The Philmont staff had warned us, “The weather here in Philmont is unpredictable. It can change during any second!” We didn’t take the warning too seriously until we experienced the capricious weather ourselves. We would see a sunny afternoon turn into hail storm in a matter of two hours. Luckily, during the first few days we were able to dodge the heavy rain by setting up our rain fly and tents early. However, on our tenth day, we hit some misfortune on the trail. It was looking bright in the morning, until the weather started to change. The clouds were coming in fast- you could actually see them moving. When it started to drizzle, we stopped to put on our rain gear. We were fine until the shower turned into waterfalls, and then froze up into hail. We hiked in the hail for a while, until we reached an intersection. We read the sign and realized that we had gone the wrong way! By then we were soaked through our rain gear. We hiked in misery that day, and one of our poor advisors slipped and fell a few times.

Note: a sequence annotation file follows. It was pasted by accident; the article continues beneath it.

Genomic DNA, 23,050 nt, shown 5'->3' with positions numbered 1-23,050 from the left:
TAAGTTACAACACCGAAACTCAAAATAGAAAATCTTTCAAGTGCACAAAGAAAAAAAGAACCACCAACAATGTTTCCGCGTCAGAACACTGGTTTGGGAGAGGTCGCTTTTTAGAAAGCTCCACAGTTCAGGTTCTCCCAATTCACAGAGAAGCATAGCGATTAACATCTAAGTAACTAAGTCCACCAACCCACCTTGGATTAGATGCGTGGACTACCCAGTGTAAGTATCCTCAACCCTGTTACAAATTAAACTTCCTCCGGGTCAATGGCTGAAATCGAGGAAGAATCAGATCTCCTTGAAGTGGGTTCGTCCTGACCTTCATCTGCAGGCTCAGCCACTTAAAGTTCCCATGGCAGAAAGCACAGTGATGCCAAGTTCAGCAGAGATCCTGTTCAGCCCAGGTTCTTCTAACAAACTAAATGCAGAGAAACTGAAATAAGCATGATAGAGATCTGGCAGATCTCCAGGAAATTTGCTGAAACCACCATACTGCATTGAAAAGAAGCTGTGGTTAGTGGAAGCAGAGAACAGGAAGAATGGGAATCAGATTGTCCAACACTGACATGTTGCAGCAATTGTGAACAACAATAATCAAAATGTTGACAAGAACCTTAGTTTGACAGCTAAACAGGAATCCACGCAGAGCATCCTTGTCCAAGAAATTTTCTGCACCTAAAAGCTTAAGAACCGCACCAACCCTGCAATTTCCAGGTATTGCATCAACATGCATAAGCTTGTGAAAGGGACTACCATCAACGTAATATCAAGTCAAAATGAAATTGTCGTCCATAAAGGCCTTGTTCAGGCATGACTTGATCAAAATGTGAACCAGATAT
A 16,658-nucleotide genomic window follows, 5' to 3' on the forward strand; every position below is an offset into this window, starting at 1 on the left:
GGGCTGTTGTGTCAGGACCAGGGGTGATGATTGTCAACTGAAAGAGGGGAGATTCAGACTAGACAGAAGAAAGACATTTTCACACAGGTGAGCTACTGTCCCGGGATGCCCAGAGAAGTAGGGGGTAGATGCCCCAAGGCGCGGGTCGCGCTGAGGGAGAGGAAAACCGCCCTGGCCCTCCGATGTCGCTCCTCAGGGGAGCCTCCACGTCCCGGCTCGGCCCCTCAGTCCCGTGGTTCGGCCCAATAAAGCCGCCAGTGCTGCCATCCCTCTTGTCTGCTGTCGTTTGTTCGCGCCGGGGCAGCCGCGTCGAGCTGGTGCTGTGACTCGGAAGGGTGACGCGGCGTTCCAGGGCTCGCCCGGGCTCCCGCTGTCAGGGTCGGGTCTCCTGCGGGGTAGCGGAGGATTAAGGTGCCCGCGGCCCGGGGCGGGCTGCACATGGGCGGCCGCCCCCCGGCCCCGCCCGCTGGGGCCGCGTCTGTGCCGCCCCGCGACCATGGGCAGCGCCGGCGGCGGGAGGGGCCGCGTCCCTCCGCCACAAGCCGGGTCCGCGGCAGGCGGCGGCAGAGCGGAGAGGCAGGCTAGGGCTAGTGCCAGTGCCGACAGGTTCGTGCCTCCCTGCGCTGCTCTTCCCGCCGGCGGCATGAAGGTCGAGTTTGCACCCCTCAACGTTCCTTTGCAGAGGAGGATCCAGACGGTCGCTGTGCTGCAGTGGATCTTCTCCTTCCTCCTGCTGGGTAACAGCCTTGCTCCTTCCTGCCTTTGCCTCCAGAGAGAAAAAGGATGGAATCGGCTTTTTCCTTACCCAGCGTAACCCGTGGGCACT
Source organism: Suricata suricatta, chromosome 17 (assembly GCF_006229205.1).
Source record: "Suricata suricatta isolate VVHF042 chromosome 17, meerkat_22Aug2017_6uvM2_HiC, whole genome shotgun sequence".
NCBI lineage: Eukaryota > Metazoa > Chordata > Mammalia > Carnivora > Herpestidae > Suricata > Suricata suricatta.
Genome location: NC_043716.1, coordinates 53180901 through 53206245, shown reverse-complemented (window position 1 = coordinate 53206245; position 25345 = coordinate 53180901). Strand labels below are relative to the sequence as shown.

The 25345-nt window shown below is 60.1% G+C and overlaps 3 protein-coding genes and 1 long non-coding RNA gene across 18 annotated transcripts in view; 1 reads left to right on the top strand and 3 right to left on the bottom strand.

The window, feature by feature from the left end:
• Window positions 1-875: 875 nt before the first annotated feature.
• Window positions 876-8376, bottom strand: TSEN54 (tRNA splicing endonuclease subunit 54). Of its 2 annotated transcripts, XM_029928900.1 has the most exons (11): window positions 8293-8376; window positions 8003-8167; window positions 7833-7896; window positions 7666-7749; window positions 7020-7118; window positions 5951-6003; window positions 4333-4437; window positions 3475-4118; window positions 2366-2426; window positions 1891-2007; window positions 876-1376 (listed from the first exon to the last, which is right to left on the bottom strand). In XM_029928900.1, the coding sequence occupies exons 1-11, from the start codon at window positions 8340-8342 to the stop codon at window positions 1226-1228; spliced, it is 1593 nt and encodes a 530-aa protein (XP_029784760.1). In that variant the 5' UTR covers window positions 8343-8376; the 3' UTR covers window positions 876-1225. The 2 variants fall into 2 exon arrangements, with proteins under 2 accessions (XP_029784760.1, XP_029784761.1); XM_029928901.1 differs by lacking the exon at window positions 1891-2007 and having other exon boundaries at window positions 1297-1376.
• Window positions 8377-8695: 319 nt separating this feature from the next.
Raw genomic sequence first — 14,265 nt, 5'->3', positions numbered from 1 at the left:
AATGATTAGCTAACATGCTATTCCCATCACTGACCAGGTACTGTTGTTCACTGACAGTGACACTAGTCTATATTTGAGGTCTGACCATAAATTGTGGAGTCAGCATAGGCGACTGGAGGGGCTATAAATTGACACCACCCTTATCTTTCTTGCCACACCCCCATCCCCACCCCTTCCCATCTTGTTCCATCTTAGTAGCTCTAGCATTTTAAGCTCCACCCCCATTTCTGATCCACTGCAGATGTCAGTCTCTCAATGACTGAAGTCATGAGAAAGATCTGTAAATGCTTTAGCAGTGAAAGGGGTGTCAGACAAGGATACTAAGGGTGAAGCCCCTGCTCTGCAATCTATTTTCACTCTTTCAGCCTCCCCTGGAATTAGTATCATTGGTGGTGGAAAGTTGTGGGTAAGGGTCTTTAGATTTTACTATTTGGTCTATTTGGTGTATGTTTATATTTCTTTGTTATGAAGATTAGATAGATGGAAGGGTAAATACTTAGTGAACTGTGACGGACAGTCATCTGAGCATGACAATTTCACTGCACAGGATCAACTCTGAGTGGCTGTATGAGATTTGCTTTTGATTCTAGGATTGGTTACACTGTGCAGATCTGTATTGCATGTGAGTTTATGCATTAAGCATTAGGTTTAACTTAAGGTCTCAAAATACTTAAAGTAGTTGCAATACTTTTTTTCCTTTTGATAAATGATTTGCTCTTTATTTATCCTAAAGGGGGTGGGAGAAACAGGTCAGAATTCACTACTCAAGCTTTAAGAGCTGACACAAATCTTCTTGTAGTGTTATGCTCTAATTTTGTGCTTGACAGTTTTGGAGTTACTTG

What really excited and motivated us on the trails was seeing the landscape and wildlife. The scenery was amazing: views ranging from boundless mountain ranges to infinite greenness. In the morning, we would get up early to watch a slow, but gorgeous sunrise. After dark, we’d gaze up into the night sky illuminated by endless stars. While hiking, we’d see creatures small and large. The deer weren’t too shy and the squirrels entertained us. We learned to truly appreciate the animals and scenery, because we realized we won’t get this luxury in the city life.

Something worth mention was our dieting. Philmont gave us barely minimum food- just enough to keep us going. Philmont wasn’t focused on filling our stomachs nor on indulging our tastes. Their goal is to give us food that is rich in protein so we’d have energy for the day. Our breakfast consisted of small packs of beef jerky and granola, and our lunch was crackers with a few toppings (cheese, peanut butter, and canned chicken) Our dinner was different, however. They were sorry attempts to imitate the fine dishes people normally have – spaghetti, lasagna, rice, etc. Our dinners were usually poured into a pot with some boiled water, and morphed into some mushy and watery stuff. Our first dinner gave all of us pinched faces, but we all actually came to like the food because we were so hungry from the trail. One of the highlights on the trail was the Chuck Wagon Dinner, which was a dinner the staff actually cooked for us! You can imagine that it was a dinner we very much appreciated.